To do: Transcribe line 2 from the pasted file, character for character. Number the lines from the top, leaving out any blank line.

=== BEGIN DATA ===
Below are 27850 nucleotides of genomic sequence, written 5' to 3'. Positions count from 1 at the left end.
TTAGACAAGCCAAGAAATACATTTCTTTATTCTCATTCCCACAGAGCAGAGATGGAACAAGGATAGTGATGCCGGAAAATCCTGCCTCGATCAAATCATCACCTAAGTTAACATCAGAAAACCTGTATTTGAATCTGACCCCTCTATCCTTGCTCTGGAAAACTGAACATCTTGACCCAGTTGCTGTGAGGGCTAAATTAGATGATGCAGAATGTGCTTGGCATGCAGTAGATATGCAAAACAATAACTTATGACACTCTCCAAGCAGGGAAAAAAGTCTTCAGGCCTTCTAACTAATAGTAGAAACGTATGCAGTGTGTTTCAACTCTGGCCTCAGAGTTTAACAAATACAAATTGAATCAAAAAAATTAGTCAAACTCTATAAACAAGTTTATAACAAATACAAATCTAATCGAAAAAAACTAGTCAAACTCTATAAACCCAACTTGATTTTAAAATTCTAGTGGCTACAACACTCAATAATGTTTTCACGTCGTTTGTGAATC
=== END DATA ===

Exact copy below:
TTAGACAAGCCAAGAAATACATTTCTTTATTCTCATTCCCACAGAGCAGAGATGGAACAAGGATAGTGATGCCGGAAAATCCTGCCTCGATCAAATCATCACCTAAGTTAACATCAGAAAACCTGTATTTGAATCTGACCCCTCTATCCTTGCTCTGGAAAACTGAACATCTTGACCCAGTTGCTGTGAGGGCTAAATTAGATGATGCAGAATGTGCTTGGCATGCAGTAGATATGCAAAACAATAACTTATGACACTCTCCAAGCAGGGAAAAAAGTCTTCAGGCCTTCTAACTAATAGTAGAAACGTATGCAGTGTGTTTCAACTCTGGCCTCAGAGTTTAACAAATACAAATTGAATCAAAAAAATTAGTCAAACTCTATAAACAAGTTTATAACAAATACAAATCTAATCGAAAAAAACTAGTCAAACTCTATAAACCCAACTTGATTTTAAAATTCTAGTGGCTACAACACTCAATAATGTTTTCACGTCGTTTGTGAATC